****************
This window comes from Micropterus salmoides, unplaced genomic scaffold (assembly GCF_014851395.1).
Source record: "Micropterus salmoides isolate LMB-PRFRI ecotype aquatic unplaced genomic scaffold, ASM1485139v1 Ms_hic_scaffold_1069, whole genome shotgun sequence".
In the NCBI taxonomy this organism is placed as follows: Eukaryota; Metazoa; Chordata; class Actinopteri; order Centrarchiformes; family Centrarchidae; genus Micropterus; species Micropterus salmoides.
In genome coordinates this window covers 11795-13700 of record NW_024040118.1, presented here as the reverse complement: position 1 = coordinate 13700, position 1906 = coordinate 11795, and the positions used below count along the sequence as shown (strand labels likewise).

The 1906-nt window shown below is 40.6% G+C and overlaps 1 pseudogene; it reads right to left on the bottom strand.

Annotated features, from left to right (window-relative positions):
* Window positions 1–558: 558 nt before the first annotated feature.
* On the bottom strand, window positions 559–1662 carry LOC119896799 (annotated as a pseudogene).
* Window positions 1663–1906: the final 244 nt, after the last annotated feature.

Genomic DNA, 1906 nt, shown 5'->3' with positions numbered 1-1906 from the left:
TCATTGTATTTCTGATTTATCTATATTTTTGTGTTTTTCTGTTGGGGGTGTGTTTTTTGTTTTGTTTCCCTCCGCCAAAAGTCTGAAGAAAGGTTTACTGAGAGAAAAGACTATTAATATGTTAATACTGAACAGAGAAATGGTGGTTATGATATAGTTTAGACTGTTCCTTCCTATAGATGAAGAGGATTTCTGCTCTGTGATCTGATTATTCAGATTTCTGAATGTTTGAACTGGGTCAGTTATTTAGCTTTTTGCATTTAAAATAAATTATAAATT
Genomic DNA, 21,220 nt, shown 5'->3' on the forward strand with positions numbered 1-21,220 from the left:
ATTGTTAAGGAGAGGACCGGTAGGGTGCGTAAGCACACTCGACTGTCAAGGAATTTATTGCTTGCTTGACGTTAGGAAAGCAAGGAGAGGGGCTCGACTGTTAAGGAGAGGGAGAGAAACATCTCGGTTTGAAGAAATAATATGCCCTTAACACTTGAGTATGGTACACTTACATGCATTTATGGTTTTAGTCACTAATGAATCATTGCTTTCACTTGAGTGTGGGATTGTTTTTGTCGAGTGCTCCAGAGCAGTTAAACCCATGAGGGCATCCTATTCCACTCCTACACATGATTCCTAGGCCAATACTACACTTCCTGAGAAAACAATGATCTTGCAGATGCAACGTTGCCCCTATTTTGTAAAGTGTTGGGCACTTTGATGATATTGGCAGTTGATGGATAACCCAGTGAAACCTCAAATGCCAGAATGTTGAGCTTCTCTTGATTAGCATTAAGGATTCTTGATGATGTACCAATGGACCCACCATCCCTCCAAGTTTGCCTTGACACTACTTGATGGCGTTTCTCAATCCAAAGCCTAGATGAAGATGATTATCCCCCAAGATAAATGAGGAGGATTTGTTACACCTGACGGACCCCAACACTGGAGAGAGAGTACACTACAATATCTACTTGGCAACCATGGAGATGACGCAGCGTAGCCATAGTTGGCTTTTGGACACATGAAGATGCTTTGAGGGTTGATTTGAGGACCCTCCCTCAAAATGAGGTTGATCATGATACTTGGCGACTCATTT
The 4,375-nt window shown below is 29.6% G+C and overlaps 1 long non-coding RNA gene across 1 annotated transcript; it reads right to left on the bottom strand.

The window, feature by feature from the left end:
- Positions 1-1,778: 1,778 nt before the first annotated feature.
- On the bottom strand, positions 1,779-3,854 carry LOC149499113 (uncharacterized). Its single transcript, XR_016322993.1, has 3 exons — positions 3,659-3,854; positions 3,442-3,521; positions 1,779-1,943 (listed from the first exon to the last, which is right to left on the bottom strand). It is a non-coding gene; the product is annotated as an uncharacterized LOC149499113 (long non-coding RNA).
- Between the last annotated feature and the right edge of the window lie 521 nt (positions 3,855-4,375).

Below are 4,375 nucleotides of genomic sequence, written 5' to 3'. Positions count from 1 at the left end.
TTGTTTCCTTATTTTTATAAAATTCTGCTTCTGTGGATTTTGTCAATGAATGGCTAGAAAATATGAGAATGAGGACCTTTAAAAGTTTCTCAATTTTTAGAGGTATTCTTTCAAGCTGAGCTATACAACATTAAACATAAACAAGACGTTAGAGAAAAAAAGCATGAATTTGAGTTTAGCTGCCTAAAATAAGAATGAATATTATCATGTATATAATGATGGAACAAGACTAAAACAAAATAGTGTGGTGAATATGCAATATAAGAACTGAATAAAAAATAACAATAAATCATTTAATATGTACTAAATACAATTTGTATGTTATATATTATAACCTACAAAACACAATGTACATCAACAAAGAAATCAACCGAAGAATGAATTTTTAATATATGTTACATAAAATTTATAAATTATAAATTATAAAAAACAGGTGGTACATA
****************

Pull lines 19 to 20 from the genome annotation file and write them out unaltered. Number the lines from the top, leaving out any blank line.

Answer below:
Below are 4,375 nucleotides of genomic sequence, written 5' to 3'. Positions count from 1 at the left end.
TTGTTTCCTTATTTTTATAAAATTCTGCTTCTGTGGATTTTGTCAATGAATGGCTAGAAAATATGAGAATGAGGACCTTTAAAAGTTTCTCAATTTTTAGAGGTATTCTTTCAAGCTGAGCTATACAACATTAAACATAAACAAGACGTTAGAGAAAAAAAGCATGAATTTGAGTTTAGCTGCCTAAAATAAGAATGAATATTATCATGTATATAATGATGGAACAAGACTAAAACAAAATAGTGTGGTGAATATGCAATATAAGAACTGAATAAAAAATAACAATAAATCATTTAATATGTACTAAATACAATTTGTATGTTATATATTATAACCTACAAAACACAATGTACATCAACAAAGAAATCAACCGAAGAATGAATTTTTAATATATGTTACATAAAATTTATAAATTATAAATTATAAAAAACAGGTGGTACATA